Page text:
Talking to your parent about their wishes, before they become much older, will most likely be the most difficult conversation you ever have to hold with them but planning for their future and being able to respect their preferences is extremely important.
Understanding their wishes will help resolve any conflict within the family and take the decision‐making burden away from you. Before you start these talks, bear in mind the following to make the conversations easier and more productive.
Remember that they will need to be “ready” to talk with you about the decisions they are about to make for their future. It will be very hard for them to admit they need help as your relationship moves towards “Child becomes Parent”.
You may feel that you can manage all the information about your parent and keep it to yourself, but if you have siblings, they may feel you are being controlling and secretive. Engage with them after every conversation you have with your parent if they can’t attend, keep them updated all the way with what is being discussed, so there is transparency and no surprises later.
Keep a written record
Difficult conversations will not just happen once, this will be an on-going process. Taking notes and recording your parent’s thoughts and wishes will make it easier to follow up in future conversations. And what they tell you, will help you understand what needs to be done and what steps to take.
Listen without judgement
Your parent may feel anger and anxiety over conversations about preparing them for older age and the changes required in their life. They may wish they had taken action earlier, or try to apportion blame, getting older can be hard and can give cause for feelings not experienced before. Let your parent vent their frustrations and then help them work towards resolutions.
Although it may hard, put yourself in their shoes, how would you feel? The future is scary with a lot of uncertainties. It is fair to say no one wants to focus on death, but it is hard to discuss the future with an elderly parent without knowing that is part of it. Shy away from using the word ‘death’ and ‘dying’, try using ‘when you’re gone’ or “no longer with us”. Remember it’s not about you! Consider and respect how they must be feeling.
Don’t pressure them
A gentle non-confrontational approach will give better results. You may not agree with some or all of their plans, but it’s their plan and their plan is better than no plan at all. Don’t force your thoughts and wishes on them.
Your notes alone will not be recognised or enforceable by law, so when the time is right, engage a lawyer to be part of the discussions and offer advice in making sure all the documents are correct and enforceable, such as Advance Directive, Power of Attorney and Wills.
We’ve compiled a useful list of things you should consider when having the conversations, and tips on how to get your parent to open up and get the conversations going? Here we look at different approaches:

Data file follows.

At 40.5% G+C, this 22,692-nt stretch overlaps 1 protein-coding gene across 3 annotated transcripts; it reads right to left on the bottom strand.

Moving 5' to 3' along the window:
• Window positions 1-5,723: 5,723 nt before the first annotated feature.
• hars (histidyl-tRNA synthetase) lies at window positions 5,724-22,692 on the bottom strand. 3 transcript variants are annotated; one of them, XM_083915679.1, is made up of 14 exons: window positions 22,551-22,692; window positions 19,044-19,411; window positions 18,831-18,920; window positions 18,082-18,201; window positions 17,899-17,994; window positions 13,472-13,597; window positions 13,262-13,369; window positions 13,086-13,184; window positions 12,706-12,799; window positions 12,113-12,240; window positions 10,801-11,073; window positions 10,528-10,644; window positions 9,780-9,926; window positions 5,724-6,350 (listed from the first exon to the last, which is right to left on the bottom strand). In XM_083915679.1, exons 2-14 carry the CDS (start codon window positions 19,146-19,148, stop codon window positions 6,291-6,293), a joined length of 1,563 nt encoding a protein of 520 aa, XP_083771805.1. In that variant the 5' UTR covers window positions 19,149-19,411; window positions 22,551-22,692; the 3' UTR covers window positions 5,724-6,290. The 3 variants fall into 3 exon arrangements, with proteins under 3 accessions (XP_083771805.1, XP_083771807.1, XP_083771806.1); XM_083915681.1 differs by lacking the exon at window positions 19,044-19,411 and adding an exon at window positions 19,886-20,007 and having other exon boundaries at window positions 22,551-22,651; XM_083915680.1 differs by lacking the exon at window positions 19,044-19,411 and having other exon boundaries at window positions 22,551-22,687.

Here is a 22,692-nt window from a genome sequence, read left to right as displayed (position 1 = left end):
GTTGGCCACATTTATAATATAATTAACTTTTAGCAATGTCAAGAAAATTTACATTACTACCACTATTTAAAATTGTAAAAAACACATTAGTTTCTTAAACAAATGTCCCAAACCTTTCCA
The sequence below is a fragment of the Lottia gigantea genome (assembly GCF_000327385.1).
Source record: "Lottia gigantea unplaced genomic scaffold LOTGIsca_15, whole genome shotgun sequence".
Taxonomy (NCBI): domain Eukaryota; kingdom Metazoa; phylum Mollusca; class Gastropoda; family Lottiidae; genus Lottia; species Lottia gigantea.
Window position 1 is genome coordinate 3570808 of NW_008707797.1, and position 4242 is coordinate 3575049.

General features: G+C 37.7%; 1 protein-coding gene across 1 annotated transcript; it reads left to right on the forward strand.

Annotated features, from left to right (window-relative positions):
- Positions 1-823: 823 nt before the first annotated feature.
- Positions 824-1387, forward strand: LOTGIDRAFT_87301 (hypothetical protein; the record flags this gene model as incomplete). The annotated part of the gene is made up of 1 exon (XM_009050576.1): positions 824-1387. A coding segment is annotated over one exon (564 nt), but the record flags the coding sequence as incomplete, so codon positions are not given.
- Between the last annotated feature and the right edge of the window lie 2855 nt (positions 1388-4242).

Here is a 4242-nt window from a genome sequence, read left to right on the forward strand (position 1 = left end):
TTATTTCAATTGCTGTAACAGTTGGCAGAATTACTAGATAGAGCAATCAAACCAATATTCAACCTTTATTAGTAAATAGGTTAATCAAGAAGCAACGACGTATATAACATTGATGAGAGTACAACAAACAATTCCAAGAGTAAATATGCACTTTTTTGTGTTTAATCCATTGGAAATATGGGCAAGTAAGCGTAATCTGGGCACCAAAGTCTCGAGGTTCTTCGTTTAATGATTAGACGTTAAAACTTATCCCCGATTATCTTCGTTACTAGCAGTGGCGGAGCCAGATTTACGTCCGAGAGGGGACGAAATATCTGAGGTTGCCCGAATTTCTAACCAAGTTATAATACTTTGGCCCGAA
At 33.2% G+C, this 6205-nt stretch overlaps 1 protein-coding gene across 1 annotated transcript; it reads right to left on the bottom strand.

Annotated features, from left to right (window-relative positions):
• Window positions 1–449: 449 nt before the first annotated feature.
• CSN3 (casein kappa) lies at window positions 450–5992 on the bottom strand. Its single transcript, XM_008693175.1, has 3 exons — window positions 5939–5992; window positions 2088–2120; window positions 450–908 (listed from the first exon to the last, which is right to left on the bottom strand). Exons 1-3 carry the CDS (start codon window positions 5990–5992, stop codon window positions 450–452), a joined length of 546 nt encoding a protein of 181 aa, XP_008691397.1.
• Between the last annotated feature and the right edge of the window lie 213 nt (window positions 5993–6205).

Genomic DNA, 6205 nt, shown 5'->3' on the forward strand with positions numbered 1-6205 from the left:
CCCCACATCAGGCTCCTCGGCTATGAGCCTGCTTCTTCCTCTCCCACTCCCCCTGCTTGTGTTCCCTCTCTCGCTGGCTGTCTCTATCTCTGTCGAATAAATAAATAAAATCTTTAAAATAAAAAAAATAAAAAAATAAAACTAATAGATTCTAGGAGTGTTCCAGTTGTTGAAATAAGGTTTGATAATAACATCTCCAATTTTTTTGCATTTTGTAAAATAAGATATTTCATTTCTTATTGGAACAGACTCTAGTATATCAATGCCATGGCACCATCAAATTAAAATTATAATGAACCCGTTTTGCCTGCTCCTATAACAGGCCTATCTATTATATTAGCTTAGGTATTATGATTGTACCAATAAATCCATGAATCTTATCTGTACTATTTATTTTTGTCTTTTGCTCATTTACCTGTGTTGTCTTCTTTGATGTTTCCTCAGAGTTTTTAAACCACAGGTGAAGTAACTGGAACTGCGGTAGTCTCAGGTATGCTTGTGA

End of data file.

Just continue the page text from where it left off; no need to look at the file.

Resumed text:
- Use a story. To start the conversation, you can tell a story about someone who did or didn’t have information about their elderly parent and the difficulties it caused the family. Use “a friend of a friend story”, where their father recently passed away and it was a nightmare for his children to clean up his affairs because they didn’t know about their father’s finances, legal documents or funeral arrangements. This could lead into:
- Talking about your own situation and future wishes. Talk about what you have done to get your finances and legal documents in order, thoughts you have had about your funeral wishes. Mention you have drafted a will and created a list of your accounts and passwords in case something happens to you, it doesn’t have to be as a result of ageing, it is about being prepared.
- Take an indirect approach. Parents can be unwilling to talk about their personal affairs and finances, so offer them a way to record it without having to share it with you. Create a What If Book.. and gift it to them, in this book they can record all they need to and then store it in a safe place. They can also record some of their best memories, so it doesn’t seem like a chore and all official.
- Offer to lighten their load. Ask your parent if there is anything you can help them with so they can have more time to enjoy the things they like doing. Start with a task unrelated to something they are not ready to address, then gradually start offering assistance with more important things, like their finances and legal aspects.
- Get professional help. You may find that your parent just isn’t ready to have these talks with you – suggest they speak with a lawyer or a financial adviser instead.
Difficult conversations are not just about finances and legal issues. Downsizing or resizing, retiring from driving, or care needs all fall under difficult conversations you may need to have with your elderly parent.